Aereo Suspends Service In Wake Of Supreme Court Ruling
After a Supreme Court decision earlier this week that effectively declared its business model to be a violation of the law, Aereo has suspended service:
Aereo, the start-up firm that threatened to upend the television industry, has hit the pause button.
Three days after the Supreme Court ruled that Aereo had violated copyright laws by capturing broadcast signals on miniature antennas and transmitting them to subscribers for a fee, the company suspended its service.
“We have decided to pause our operations temporarily as we consult with the court and map out our next steps,” Chet Kanojia, Aereo’s chief executive, said in a letter to customers sent on Saturday morning under the heading “Standing Together for Innovation, Progress and Technology.”
Aereo said that the service would not be available after 11:30 a.m. on Saturday and that it would give users a refund for their last paid month. The company had fewer than 500,000 subscribers in about a dozen metropolitan areas.
Customers paid $8 to $12 a month to rent one of Aereo’s dime-size antennas that captured over-the-air television signals. They then could stream and record programs from major broadcasters using their mobile phones, tablets, laptops and Internet-connected televisions.
Before the decision, Aereo, which was founded in 2012, said that it had “no Plan B” if it lost in court.
But on Saturday, Mr. Kanojia said Aereo’s journey was “far from done.” A spokeswoman underscored that the company was not shutting down, merely temporarily stopping its service.
“The spectrum that the broadcasters use to transmit over-the-air programming belongs to the American public, and we believe you should have a right to access that live programming whether your antenna sits on the roof of your home, on top of your television or in the cloud,” Mr. Kanojia said in his letter to Aereo users.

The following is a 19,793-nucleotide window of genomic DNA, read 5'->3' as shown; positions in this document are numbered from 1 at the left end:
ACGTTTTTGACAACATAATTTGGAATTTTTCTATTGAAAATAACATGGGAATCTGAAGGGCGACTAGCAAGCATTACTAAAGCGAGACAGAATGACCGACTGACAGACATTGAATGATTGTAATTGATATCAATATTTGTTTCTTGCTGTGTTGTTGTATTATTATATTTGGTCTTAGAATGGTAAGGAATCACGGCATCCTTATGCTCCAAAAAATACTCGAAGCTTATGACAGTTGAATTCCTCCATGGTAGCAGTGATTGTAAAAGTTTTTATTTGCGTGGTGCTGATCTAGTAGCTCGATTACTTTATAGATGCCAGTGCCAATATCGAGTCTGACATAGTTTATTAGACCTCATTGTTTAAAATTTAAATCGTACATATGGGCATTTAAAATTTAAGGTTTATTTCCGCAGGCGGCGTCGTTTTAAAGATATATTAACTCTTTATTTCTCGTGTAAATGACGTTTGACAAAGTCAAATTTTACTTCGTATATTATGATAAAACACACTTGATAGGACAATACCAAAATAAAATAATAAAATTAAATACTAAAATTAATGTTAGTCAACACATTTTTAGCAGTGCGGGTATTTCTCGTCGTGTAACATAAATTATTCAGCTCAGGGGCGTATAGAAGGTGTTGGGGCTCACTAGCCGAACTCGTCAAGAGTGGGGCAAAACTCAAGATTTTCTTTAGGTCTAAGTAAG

Unfortunately for Aereo, that isn’t what the law says, as the Supreme Court decided in a case that I believe they got mostly correct. Given that outcome, Aereo was faced with an extremely limited set of options. Letting the operation as is continue in the wake of the ruling would have meant exposing the company to increasing claims of monetary damages from each of the broadcast networks, so shutting the system down seems to be the only prudent course of action at this point. Perhaps at some point in the future, an agreement can be reached between Aereo and the networks that would allow Aereo to resume operations, although it is highly likely that the subscription fees for that legal service would be higher than what consumers are paying now. The more likely outcome, though, is that the networks and cable companies start looking at ways that they can monetize their streaming content, and that the networks eventually look for a way to allow content to be viewed online even if someone does not have a cable subscription. That is where the future of the medium seems to be headed, and it will eventually get there. The only thing the Supreme Court said this week is that the law will have to be complied with, or preferably changed to deal with the realities of modern technology, along the way.